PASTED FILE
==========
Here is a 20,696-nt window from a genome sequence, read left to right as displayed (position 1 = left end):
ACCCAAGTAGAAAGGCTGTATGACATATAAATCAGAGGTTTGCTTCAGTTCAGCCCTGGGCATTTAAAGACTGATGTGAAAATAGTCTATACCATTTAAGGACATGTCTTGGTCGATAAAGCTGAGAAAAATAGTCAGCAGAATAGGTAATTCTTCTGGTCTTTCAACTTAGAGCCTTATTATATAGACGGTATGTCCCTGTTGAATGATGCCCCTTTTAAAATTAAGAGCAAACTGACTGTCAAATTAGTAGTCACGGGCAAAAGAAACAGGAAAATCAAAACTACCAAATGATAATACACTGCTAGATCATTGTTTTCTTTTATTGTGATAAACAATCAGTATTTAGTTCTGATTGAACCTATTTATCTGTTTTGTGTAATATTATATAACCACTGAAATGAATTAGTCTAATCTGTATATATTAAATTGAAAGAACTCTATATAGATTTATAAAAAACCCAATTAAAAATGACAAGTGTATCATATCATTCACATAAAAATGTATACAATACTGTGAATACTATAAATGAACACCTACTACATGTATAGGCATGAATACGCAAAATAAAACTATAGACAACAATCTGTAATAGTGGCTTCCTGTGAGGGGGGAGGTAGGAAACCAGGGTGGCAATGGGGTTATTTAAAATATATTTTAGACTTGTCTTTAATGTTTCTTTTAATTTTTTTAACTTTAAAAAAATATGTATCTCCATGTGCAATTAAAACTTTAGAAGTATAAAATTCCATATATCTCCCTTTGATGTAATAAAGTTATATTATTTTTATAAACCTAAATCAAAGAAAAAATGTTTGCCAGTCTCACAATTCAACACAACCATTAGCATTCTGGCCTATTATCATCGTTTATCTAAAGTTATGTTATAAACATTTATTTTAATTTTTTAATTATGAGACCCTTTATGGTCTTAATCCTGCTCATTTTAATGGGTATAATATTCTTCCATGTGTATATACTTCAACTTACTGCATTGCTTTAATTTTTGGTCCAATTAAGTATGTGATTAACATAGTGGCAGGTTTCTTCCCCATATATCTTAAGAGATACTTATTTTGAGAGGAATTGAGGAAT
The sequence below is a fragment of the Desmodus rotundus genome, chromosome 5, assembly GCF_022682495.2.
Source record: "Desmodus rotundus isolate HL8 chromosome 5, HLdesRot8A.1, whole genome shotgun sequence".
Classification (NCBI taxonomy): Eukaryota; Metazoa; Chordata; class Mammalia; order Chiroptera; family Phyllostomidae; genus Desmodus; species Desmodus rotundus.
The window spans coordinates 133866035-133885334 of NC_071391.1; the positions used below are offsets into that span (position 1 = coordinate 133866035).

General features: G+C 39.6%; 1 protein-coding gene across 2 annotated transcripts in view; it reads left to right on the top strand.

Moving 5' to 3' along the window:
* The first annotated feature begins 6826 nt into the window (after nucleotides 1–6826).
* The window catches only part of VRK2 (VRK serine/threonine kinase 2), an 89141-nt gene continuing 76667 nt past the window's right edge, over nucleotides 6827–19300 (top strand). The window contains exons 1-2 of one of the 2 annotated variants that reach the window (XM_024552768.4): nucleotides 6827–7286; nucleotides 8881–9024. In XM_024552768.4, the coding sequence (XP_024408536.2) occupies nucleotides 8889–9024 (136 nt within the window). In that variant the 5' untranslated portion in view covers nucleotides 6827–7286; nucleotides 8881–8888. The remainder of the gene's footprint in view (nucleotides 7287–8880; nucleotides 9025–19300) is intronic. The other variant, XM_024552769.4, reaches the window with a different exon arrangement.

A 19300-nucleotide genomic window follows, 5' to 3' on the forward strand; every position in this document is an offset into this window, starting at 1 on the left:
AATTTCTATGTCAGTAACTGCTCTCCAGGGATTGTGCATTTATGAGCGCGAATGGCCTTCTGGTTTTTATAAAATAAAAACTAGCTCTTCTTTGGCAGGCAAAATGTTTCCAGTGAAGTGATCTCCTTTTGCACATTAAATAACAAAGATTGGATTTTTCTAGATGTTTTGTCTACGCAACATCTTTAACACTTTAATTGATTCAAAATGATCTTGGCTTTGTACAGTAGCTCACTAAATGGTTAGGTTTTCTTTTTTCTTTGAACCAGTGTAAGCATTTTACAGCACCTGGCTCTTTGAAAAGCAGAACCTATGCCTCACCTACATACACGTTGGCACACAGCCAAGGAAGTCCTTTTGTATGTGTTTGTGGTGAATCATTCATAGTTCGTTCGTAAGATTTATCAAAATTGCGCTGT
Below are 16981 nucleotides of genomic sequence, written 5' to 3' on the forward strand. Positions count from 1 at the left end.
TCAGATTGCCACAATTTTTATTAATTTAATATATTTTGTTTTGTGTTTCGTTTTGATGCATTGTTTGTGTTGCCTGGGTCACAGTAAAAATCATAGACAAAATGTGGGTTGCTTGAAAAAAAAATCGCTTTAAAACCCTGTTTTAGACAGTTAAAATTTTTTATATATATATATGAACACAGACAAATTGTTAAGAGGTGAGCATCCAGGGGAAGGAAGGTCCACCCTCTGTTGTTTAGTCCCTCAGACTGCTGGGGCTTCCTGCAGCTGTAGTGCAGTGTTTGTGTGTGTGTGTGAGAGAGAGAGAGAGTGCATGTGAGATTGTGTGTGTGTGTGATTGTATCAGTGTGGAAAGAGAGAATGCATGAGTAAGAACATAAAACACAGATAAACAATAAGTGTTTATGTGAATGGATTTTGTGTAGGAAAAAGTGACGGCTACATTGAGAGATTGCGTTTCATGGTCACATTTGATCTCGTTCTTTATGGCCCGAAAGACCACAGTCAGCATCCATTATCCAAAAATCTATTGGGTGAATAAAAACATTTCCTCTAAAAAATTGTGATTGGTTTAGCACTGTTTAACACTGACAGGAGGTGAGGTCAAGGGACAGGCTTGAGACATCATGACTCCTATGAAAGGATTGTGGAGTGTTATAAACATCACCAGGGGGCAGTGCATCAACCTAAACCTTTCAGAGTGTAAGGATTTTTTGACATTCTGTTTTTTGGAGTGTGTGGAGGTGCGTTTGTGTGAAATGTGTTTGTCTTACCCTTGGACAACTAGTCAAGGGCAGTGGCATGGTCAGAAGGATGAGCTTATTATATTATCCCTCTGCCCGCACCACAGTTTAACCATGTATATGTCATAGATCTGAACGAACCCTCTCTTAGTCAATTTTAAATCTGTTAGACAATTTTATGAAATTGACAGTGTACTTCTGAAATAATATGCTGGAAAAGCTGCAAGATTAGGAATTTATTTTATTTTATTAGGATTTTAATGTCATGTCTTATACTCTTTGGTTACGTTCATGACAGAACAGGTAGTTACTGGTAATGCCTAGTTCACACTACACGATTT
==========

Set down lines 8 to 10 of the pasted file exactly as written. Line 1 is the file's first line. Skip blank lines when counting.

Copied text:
Moving 5' to 3' along the window:
* The first annotated feature begins 6826 nt into the window (after nucleotides 1–6826).
* The window catches only part of VRK2 (VRK serine/threonine kinase 2), an 89141-nt gene continuing 76667 nt past the window's right edge, over nucleotides 6827–19300 (top strand). The window contains exons 1-2 of one of the 2 annotated variants that reach the window (XM_024552768.4): nucleotides 6827–7286; nucleotides 8881–9024. In XM_024552768.4, the coding sequence (XP_024408536.2) occupies nucleotides 8889–9024 (136 nt within the window). In that variant the 5' untranslated portion in view covers nucleotides 6827–7286; nucleotides 8881–8888. The remainder of the gene's footprint in view (nucleotides 7287–8880; nucleotides 9025–19300) is intronic. The other variant, XM_024552769.4, reaches the window with a different exon arrangement.